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Andy Warhol exhibition impresses the critics

The recent exhibition by London’s Dulwich Picture Gallery of the works of Andy Warhol is impressive, according The Telegraph’s art critic Richard Dorment. Not overwhelming, but just big enough to give the public an idea of Warhol’s contribution to the art world, which is not insignificant.

Warhol is an important figure in art history. Many people are unaware of the influence he had on the world of art, especially in terms of the unique techniques he used to bring topical and everyday events to life. Although his subject choice of popular culture gave him a somewhat controversial fame, it was his choice of delivery that gave him his importance to the art world.

His innovative technique of transferring still images to canvas or paper used a silk screening process, often used in mass production of items like Christmas cards or printed tee-shirts. According to friend and colleague Henry Geldzahler, Warhol brought together the worlds of fine art and commercial production which had not been attempted before.

Although artists have used silk screening before, it was normally to reproduce their own work. Warhol made the process unique by using his own images or selecting photographs already in print and then transferring to fabric or paper. The silkscreen images tended to print irregularly, and reminded Warhol of the photos found in the tabloids.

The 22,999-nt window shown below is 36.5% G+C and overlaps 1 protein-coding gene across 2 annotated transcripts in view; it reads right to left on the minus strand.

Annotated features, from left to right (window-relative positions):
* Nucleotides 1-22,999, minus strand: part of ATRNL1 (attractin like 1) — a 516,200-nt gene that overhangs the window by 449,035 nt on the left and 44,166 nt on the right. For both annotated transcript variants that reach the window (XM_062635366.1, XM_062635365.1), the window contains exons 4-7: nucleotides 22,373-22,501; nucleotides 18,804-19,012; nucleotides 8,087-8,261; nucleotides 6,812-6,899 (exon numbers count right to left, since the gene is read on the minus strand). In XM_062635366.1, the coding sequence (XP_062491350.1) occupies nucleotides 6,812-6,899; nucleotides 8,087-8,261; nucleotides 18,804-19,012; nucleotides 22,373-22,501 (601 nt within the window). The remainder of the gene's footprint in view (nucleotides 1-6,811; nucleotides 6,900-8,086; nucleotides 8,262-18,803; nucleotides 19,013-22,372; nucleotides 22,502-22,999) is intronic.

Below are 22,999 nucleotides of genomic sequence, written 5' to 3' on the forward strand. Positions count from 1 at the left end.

The selected image was stenciled on to an acetate plate at a lab. Warhol’s technique was then to manipulate the image with chemicals to make the finished look his own. He had assistants in the silk screening process but Warhol completed the acetate manipulation on his own. The final step was to transfer the design to a mesh and a printer fed ink through the screen onto the canvas.

The process meant Warhol effectively had a template that he could then produce in various combinations of color; normally each different combination required a separate silk screening process. It meant that Warhol could take one piece of art and create any number of new pieces around the original; with each new item standing on its own and possibly saying something different each person.

The exhibition is good example of Warhol’s technique. Various exhibits display a gradual variation of color, hue and contrast in seemingly experimental images but end up as artworks in their own right; an interpretation altered with each different emphasis of color and light.

From drama filled black and white shots of race riots (Alabama 1964) though to a sophisticated rose, mauve and lilac in Flowers (1970) Warhol demonstrates his continued mastery of his own inspired technique, which came about through the use of existing technology but employed in a subtly different way.


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